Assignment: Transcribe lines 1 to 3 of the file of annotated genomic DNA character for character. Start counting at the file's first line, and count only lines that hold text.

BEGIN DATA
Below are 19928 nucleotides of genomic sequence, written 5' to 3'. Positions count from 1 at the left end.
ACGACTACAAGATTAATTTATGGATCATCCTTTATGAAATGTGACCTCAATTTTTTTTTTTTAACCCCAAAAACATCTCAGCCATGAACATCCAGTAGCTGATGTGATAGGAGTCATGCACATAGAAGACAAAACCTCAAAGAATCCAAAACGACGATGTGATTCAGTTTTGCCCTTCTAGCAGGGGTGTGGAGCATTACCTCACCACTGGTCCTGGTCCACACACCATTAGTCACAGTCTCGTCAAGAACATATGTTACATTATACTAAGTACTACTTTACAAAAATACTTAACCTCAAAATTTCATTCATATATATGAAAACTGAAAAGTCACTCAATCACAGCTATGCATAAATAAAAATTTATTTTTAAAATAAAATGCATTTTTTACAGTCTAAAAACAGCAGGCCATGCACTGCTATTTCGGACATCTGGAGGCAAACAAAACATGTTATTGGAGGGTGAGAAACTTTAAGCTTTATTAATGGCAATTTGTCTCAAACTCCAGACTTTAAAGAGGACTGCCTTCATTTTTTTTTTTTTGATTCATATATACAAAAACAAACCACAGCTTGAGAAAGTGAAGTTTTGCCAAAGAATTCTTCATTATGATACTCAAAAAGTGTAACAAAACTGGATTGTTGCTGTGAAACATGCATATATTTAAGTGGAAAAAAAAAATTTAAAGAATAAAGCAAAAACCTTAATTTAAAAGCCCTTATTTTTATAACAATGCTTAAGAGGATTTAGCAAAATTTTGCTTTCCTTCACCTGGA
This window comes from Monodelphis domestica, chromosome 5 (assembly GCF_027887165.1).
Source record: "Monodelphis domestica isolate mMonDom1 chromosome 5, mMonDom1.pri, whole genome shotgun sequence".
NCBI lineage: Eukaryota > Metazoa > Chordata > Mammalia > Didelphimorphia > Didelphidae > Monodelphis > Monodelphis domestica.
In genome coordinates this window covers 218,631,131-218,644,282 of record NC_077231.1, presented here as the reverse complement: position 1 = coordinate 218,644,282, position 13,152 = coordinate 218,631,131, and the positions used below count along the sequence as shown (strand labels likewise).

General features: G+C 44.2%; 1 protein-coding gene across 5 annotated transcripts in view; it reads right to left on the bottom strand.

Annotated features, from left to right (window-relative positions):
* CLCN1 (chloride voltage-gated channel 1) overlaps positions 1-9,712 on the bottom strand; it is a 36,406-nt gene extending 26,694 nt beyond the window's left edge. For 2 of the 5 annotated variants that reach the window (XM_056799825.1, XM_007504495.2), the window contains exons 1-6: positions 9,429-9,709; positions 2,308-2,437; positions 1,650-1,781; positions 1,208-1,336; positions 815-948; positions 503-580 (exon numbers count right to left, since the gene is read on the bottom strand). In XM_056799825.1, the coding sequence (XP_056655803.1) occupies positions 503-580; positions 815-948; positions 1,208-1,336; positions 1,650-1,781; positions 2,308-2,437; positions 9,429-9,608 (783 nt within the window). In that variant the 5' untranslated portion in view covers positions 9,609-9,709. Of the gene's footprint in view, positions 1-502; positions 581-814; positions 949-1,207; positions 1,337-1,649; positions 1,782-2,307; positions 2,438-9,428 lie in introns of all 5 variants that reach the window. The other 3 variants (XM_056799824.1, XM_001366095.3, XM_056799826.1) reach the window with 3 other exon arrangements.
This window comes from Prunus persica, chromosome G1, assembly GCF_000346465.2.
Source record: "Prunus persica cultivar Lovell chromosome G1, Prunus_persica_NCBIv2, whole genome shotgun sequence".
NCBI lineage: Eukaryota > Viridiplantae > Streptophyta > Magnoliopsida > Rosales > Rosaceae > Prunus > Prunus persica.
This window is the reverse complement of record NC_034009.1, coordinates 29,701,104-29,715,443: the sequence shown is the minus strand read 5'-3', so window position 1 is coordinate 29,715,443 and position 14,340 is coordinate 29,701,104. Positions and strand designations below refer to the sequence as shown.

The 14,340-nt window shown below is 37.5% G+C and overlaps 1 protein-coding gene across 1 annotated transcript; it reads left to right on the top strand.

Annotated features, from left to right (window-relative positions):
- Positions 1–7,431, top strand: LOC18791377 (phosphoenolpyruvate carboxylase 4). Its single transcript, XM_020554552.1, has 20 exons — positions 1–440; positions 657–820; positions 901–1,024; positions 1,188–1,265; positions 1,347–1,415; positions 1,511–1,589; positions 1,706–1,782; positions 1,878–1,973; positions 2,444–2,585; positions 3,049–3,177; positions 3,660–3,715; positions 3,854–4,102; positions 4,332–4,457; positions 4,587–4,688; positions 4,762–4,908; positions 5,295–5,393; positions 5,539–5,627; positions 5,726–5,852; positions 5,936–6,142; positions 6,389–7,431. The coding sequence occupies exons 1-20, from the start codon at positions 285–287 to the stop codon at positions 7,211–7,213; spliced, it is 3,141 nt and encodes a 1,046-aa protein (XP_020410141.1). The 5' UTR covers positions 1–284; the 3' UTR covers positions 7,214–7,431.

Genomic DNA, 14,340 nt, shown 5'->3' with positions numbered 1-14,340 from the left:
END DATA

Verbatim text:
Below are 19928 nucleotides of genomic sequence, written 5' to 3'. Positions count from 1 at the left end.
ACGACTACAAGATTAATTTATGGATCATCCTTTATGAAATGTGACCTCAATTTTTTTTTTTTAACCCCAAAAACATCTCAGCCATGAACATCCAGTAGCTGATGTGATAGGAGTCATGCACATAGAAGACAAAACCTCAAAGAATCCAAAACGACGATGTGATTCAGTTTTGCCCTTCTAGCAGGGGTGTGGAGCATTACCTCACCACTGGTCCTGGTCCACACACCATTAGTCACAGTCTCGTCAAGAACATATGTTACATTATACTAAGTACTACTTTACAAAAATACTTAACCTCAAAATTTCATTCATATATATGAAAACTGAAAAGTCACTCAATCACAGCTATGCATAAATAAAAATTTATTTTTAAAATAAAATGCATTTTTTACAGTCTAAAAACAGCAGGCCATGCACTGCTATTTCGGACATCTGGAGGCAAACAAAACATGTTATTGGAGGGTGAGAAACTTTAAGCTTTATTAATGGCAATTTGTCTCAAACTCCAGACTTTAAAGAGGACTGCCTTCATTTTTTTTTTTTTGATTCATATATACAAAAACAAACCACAGCTTGAGAAAGTGAAGTTTTGCCAAAGAATTCTTCATTATGATACTCAAAAAGTGTAACAAAACTGGATTGTTGCTGTGAAACATGCATATATTTAAGTGGAAAAAAAAAATTTAAAGAATAAAGCAAAAACCTTAATTTAAAAGCCCTTATTTTTATAACAATGCTTAAGAGGATTTAGCAAAATTTTGCTTTCCTTCACCTGGA
This window comes from Monodelphis domestica, chromosome 5 (assembly GCF_027887165.1).